By Ryan Miner
Last week, A Miner Detail broke a story that Maryland Democratic Congressman John Delaney (MD-6) may have his sights set not on Maryland’s Governor’s Mansion but another mansion – one located at 1600 Pennsylvania Ave in Washington, D.C.
My conversation with former Maryland Attorney General Doug Gansler at the latest Western Maryland Democratic Summit kicked off the speculation that Delaney may be running for president when Gansler assured me that the moderate-to-progressive 6th district congressman wasn’t running for governor of Maryland or Congress.
Instead, Gansler said, emphatically, that he hopes John Delaney would run for president.
The television clip of MSNBC host Chris Matthews, who is married to the just-elected Maryland Democratic Party chair, Kathleen Matthews, in which Matthews uttered last week on his show, Hardball, perhaps mistakenly, that Rep. Delaney is opening a campaign office in Iowa spurred further speculation among the Maryland political establishment that Delaney may be running for president of the United States.
However, Delaney’s congressional spokesman, Will McDonald, put the kibosh on the Delaney presidential chatter, as first reported by The Daily Record government reporter Bryan Spears,
“Congressman Delaney does not have an office in Iowa or any other place other than Maryland and Washington, D.C.,” McDonald said in an email. “As he has said before, the Congressman and his wife plan to make an announcement regarding a possible run for Maryland’s governor by the end of June.”
Fair enough; but, as Adam Pagnucco of Seventh State Blog pointed out,
Delaney’s fundraising schedule includes at least three near-term events. A May 2nd event in D.C. was hosted by lawyers Bert Pena and Joseph A. Muldoon III. A May 18th event will be held at the Delaneys’ Capitol Hill townhouse. And a June 9-11 event is scheduled at the Delaneys’ home in Rehoboth Beach, Delaware. Look carefully at the language of the solicitation for this last event. It is an “inaugural beach weekend,” implying that there will be similar events in the future.
Another question I have is if Congressman Delaney is seriously looking into whether to run for governor of Maryland, wouldn’t he have, by now, opened a Maryland campaign finance account to begin raising money or collecting donations from willing supporters? I think this is a fair question to ask Team Delaney.
After Delaney’s spokesman released the statement and Sears reported it, I had more questions – only of a different nature.
I sent McDonald the following email on May 4,
While the statement is seemingly explicit, from a journalist and blogger’s perspective, could this statement be open to interpretations?
The Congressman’s wife, April – a former Republican-turned-Democrat, moderate politically and, if I remember correctly, served on a committee entitled “Women for Bush” – would be a formidable candidate Democratic challenger against Republican Gov. Larry Hogan.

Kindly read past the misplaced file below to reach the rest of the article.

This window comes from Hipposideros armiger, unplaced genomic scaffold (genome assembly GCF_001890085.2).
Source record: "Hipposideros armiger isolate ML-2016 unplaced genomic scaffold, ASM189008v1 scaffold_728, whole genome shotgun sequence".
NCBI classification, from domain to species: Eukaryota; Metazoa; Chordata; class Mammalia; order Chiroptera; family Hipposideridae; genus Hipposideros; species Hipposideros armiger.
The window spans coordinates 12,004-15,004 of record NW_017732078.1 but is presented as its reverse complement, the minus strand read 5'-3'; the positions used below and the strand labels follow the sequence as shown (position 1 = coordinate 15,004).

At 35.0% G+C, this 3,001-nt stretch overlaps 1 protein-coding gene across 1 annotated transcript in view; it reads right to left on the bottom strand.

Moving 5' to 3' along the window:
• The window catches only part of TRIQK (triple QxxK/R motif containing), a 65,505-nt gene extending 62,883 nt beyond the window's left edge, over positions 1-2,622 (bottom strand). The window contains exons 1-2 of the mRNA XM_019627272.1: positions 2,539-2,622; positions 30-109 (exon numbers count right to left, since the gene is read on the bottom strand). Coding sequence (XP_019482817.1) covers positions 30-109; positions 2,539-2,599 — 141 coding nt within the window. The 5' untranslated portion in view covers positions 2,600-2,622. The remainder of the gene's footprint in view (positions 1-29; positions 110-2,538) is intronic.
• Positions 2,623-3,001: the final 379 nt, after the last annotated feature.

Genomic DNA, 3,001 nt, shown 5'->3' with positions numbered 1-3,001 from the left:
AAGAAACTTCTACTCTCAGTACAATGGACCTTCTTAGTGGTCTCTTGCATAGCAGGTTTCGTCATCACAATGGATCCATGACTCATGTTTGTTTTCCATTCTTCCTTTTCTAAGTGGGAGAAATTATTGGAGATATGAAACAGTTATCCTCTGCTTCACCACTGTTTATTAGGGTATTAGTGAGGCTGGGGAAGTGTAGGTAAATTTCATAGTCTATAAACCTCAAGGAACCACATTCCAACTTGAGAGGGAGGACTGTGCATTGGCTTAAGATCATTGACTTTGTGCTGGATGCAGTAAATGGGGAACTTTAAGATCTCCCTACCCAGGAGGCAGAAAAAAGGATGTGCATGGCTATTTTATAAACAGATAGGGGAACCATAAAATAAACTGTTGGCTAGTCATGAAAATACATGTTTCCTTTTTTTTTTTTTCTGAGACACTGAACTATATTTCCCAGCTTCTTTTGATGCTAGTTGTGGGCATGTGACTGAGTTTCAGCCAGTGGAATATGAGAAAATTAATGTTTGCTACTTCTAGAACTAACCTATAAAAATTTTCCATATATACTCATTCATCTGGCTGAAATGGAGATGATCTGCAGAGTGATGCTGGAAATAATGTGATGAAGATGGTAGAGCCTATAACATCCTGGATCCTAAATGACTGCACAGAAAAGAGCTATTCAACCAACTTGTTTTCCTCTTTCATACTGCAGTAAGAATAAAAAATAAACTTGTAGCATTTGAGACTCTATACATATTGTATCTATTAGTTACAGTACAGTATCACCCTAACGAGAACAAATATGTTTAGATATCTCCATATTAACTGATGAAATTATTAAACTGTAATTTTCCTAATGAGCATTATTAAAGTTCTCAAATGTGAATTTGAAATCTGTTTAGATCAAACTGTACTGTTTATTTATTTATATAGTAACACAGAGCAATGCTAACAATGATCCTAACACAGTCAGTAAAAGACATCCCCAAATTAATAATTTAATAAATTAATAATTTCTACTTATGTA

The possibility of April running for elected office is swirling among the Maryland political establishment.
Any possibility that April Delaney is preparing for a potential gubernatorial bid? Any potential that Rep. Delaney would run for governor and Mrs. Delaney would run to fill his seat in Congress?
I appreciate any statement you may have to offer.
For years now, Maryland politicos have speculated whether Congressman Delaney’s exceptionally talented spouse, April Delaney, would someday make a run for public office. If husband John goes for the White House or Maryland’s Governor’s House, wouldn’t Mrs. Delaney be a natural successor to her husband in Congress? The obvious answer here is yes, of course, she would
Delaney’s spokesman, once again, pulled out his fire extinguisher and used it liberally in his response to my emailed questions, writing,
My statement was only meant to convey that John is consulting with April on whether or not running for Governor is the best decision for him. I wouldn’t read into it anything other than that. The answer to both of your scenarios is NO.
If Delaney does run for president in the Democratic primary, he would certainly have his work cut out for him, competing with some of the Democratic Party’s 2020 all-stars like Elizabeth Warren, Bernie Sanders and Cory Booker. Then again, Delaney’s political talents are far-reaching.
Maybe Delaney is just the Democratic candidate the country needs to take on and beat Donald J. Trump. What’s so wrong with a successful former businessman-turned-public servant with a record of bipartisanship in Congress? Would Delaney be progressive enough for the Democratic base? Or would he be more of a Bob Casey type of candidate? Either way, Delaney’s entrance onto the national stage is not a matter of if, but when.
If it were a Delaney v. Trump matchup in 2020, I’d go with my gut and vote for my congressman. I did it once before when Delaney ran against that Republican in 2014, and I would do it again without any reservations.
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